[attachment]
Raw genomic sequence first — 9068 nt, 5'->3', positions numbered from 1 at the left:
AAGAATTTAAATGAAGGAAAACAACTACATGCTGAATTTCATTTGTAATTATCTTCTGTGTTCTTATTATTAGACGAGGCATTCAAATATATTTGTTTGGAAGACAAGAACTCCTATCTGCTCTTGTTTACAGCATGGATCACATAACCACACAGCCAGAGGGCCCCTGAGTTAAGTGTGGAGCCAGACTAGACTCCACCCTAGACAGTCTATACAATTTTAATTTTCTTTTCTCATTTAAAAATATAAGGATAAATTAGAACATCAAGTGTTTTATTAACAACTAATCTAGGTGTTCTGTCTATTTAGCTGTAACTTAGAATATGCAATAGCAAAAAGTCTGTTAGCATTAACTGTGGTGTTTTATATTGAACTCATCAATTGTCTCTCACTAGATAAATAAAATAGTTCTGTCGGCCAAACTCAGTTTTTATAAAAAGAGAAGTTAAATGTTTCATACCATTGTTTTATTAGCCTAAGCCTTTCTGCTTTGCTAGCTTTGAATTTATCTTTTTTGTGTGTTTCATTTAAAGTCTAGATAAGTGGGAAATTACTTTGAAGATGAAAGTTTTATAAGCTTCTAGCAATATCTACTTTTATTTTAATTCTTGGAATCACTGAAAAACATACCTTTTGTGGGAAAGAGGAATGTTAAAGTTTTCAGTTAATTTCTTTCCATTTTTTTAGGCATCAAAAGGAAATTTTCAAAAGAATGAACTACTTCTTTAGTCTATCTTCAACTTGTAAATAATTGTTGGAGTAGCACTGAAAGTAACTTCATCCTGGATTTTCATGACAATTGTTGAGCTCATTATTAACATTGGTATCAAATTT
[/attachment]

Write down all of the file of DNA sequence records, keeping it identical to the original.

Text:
Raw genomic sequence first — 9068 nt, 5'->3', positions numbered from 1 at the left:
AAGAATTTAAATGAAGGAAAACAACTACATGCTGAATTTCATTTGTAATTATCTTCTGTGTTCTTATTATTAGACGAGGCATTCAAATATATTTGTTTGGAAGACAAGAACTCCTATCTGCTCTTGTTTACAGCATGGATCACATAACCACACAGCCAGAGGGCCCCTGAGTTAAGTGTGGAGCCAGACTAGACTCCACCCTAGACAGTCTATACAATTTTAATTTTCTTTTCTCATTTAAAAATATAAGGATAAATTAGAACATCAAGTGTTTTATTAACAACTAATCTAGGTGTTCTGTCTATTTAGCTGTAACTTAGAATATGCAATAGCAAAAAGTCTGTTAGCATTAACTGTGGTGTTTTATATTGAACTCATCAATTGTCTCTCACTAGATAAATAAAATAGTTCTGTCGGCCAAACTCAGTTTTTATAAAAAGAGAAGTTAAATGTTTCATACCATTGTTTTATTAGCCTAAGCCTTTCTGCTTTGCTAGCTTTGAATTTATCTTTTTTGTGTGTTTCATTTAAAGTCTAGATAAGTGGGAAATTACTTTGAAGATGAAAGTTTTATAAGCTTCTAGCAATATCTACTTTTATTTTAATTCTTGGAATCACTGAAAAACATACCTTTTGTGGGAAAGAGGAATGTTAAAGTTTTCAGTTAATTTCTTTCCATTTTTTTAGGCATCAAAAGGAAATTTTCAAAAGAATGAACTACTTCTTTAGTCTATCTTCAACTTGTAAATAATTGTTGGAGTAGCACTGAAAGTAACTTCATCCTGGATTTTCATGACAATTGTTGAGCTCATTATTAACATTGGTATCAAATTT